[ll— By our Special Reporter,] r In a rocent contribution to tte 'People si; Work' Series a colleague declared in ippai-ent seriousness that a reporter's me itlui .--.« mmnprnaitions Tf I had any doubt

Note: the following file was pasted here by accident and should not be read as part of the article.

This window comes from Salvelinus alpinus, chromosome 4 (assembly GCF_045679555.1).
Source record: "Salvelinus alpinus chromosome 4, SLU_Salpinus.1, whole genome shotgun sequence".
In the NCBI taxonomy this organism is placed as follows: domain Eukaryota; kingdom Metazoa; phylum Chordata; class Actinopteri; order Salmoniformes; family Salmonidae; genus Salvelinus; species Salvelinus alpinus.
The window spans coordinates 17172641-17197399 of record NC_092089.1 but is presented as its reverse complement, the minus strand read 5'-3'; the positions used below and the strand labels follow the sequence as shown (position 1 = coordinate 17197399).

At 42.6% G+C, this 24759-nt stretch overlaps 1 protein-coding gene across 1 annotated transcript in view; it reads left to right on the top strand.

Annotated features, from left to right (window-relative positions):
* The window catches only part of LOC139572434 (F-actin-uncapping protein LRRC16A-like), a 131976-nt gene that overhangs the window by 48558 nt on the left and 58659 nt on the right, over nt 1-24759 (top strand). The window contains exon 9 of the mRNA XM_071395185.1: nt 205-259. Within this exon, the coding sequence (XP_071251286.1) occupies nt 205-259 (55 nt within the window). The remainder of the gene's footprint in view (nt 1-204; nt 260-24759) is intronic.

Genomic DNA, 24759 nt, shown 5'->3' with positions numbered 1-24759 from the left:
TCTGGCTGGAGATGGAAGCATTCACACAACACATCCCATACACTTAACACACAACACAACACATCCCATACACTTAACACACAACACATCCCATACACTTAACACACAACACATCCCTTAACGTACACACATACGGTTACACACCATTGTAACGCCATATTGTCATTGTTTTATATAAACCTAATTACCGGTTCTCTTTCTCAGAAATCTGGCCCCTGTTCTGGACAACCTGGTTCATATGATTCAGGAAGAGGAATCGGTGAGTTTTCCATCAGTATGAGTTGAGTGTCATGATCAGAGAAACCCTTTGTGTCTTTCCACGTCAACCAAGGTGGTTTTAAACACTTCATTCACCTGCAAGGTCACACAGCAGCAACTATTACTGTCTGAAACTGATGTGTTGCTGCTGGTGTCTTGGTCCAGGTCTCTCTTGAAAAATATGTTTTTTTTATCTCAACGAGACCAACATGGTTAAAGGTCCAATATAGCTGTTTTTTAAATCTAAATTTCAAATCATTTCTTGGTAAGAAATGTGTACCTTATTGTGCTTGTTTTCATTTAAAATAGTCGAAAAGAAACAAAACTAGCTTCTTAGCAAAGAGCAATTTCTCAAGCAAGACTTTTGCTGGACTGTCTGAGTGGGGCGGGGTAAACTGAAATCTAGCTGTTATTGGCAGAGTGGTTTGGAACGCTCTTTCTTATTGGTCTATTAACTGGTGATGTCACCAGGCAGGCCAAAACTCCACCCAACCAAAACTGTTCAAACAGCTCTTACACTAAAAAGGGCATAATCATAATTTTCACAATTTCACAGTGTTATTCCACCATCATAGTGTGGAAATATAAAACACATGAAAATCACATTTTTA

on the question it was dissolved into tnm air about u fortnight ago, when Mr. W. K. Johnston, the South Australian manager of Messrs. James Bell L Co , obtained tscrmission for me to accompany him on a nine days' motor trip thiough the wheat districts of Yorke's Peninsula and the lower and middle north. That was a good well-grown compensation with a vengeance' For nine delightful days we skimmed over all manner of roads,— good, bad, and indifferent— through some of the most productive country in South Auhtraha. Wheiee\er the eye roamed as the petrol hor'P glided along it wan met by signs of progress, signs of plenty, and signs of solid substantiality. The crops looked remarkably healthy, stock' fattened on an abundance of sweet green herbage, and the producers were improving their holdings with a confidence which spoke volumes for their faith in tlie country. All '.ilong the route we noticed scores of high clnss stone houses, either in course of construction or only recently erected. Not only was this noticeable on tl.e farms, .but almost every country town, both on the Peninsula and the mainland, presented quite a busy facene, owing to the presence of builders.' — An Uncanny Tire. — Motor tnps are daily becoming more frequent in this part of the world, but our Journey probably constituted one of the best reliability tests which the State lias yet witnessed. Seven hundred and hity miles were covered practically without a hitch or a check. There was not a single puncture, and tiie chauffeur (Mr. O. \V. Dnval) did not have to touch the tires on one occasion. To tell the truth, when we started out on a sunny afternoon our pilot predicted that one of the tires would not last long. 'But we'll let it run. untd it blows out,' he said. 'We have several si ore ones.' That tire was far from new . and before 100 miles had been put in the rear the lubber cover began to peel like the sLm of an orange. At 500 miles it was still peeling, and at 750 the process had not been completed. If the Adelaide Museum wants bomctlung really worth exhibiting let it remove that uncanny oldveteran from Messrs Gilbert & Jenkins's powerful Minerva car, which carried our little party so nobly about the country1 I The only respect in which the car suffered to any extent was in the springs, and for that the blame must be attributed unreservedly to some of the atrocious tracks which the authorities arc pleased to call 'roads ' Two new springs had to be litted, but this did not interfere with the programme in the slightest degree, and it was quite a common occurrence for Mr/ John: ston to arrive at one of his calling places ari'hoin? or two ahead of the, scheduled; time. —An Undeserved Prejudice.— , A« most of the ^country thiough which we travelled ib not blessed with railwajb, the trip could not have been accomplished by any means but motor in lets than three or four weeks. It would not have been necessary to ro to all this pam to prove the reliability of the modern motor car were it not for the fact that many people eutertaiu a deep-rooted' prejudice against this means of travelling. Our trip proved conclusively that1 a good cat in the .hands of a competent driver can accomplish fai n-ore difficult feati, it is generally given credit for It may not be out of place to give a table showing the mileage each day. Except on the last evening no travelling was done by night, and at no time was an effort made to rqual biand Prix records, while on two occasions only about one-fourth of the day -vsas spent in actual locomotion. It must be remembered in castinc! the e\e over the following list that as a ruin the places mentioned were reached by roundabout routes, involving manv stoppages — IW 4 ,SfarVr!? Placc- Terming MlJea rirst— \dplaidp Port \\ akefipl.l m jtaond-Pt WalrfUd MoSrta ' n ^r^* t Port tmcont . '.'. m Iourth-Pt Vincent Minlaton . . m r«fth-Minlaton Kadma . S Sixth— Kadina Vort Hm»i. .. Soventh-Pt. Breton Port &to' ' % t» intn— Georgetown Adelaide .. .. !. 151 Total .... i'..~isb —A Sore Temptation — Speeding through the country over all sort* of roads one could not help bein«r mirjre«ed bv the almost entire Lick of finger no«ts Time after two the traveler comes to a spot where four, five, or sk trades meet, only to diverge again in as many directions. A wrong- turning may cost him hours of needless journeyinsrond take him far ficiii his destination. This is not as it should be. For a ridiculously small outlay,; considering the i?sef illness of the work. -.the authorities could erect 'finger .posts .-at. all, the turnings, an'd thus, niake trave_lling in, f. strange district a matter ^ of certainty. Often a local resident, wio professes to. know the roads as he, knows his own backyard, will tell yon to 'follow the, metal ah the way. and you can't go wrong' He foiaets that a few miles further on the track unexpectedly divides into two. and one hrould need a magnifying glass to discover which has more metal on,, it. What i* the liiotoristi the. cyclist, the horseman. or,: for that matter, anybody else to do in such a case as this? More than'onca wo were sorely tempted to leave the choice of the rpad to the spin ..of a coin, but- fortunately the shade of Mr. Jcdkins intervened. Had it .not been: for a copy of ''The Tourists' Guide'^ we might have gone ' . sadly astray on many, occasions, '; Besides, placing posts at the diffe-' rent . crossings the, , authorities . . would be cor.ferrinjr a boon-npon all: ,and sundry if they, displayed; signs here and thprpjjiKKcating , where- a dangerous ; .hill or. a particu- ? larlvtibad piece of road may be- expected. IathiS; tihev would be -following an excellent example set in the useful publication to which:.! haye already referred;.. . . 1 ( — When Horses Meet a Motor.— : It is suTDrisirie that' sonic of the country people have not T-eeonie -reconciled to the 'motor ; yet.' It was a common' experience on Yorke's Peninsula1 to see ' accdmplislied 'drivers null'flieir horses into the scrub the moment the car appeared on the rorizoh. In' manv cases the men ; were infinitely more frightened than the steeds, for'Hv'hen the motor slowed down to pass .theni tlie animals usually regard'ed the affair in a philosophical lictht. In any case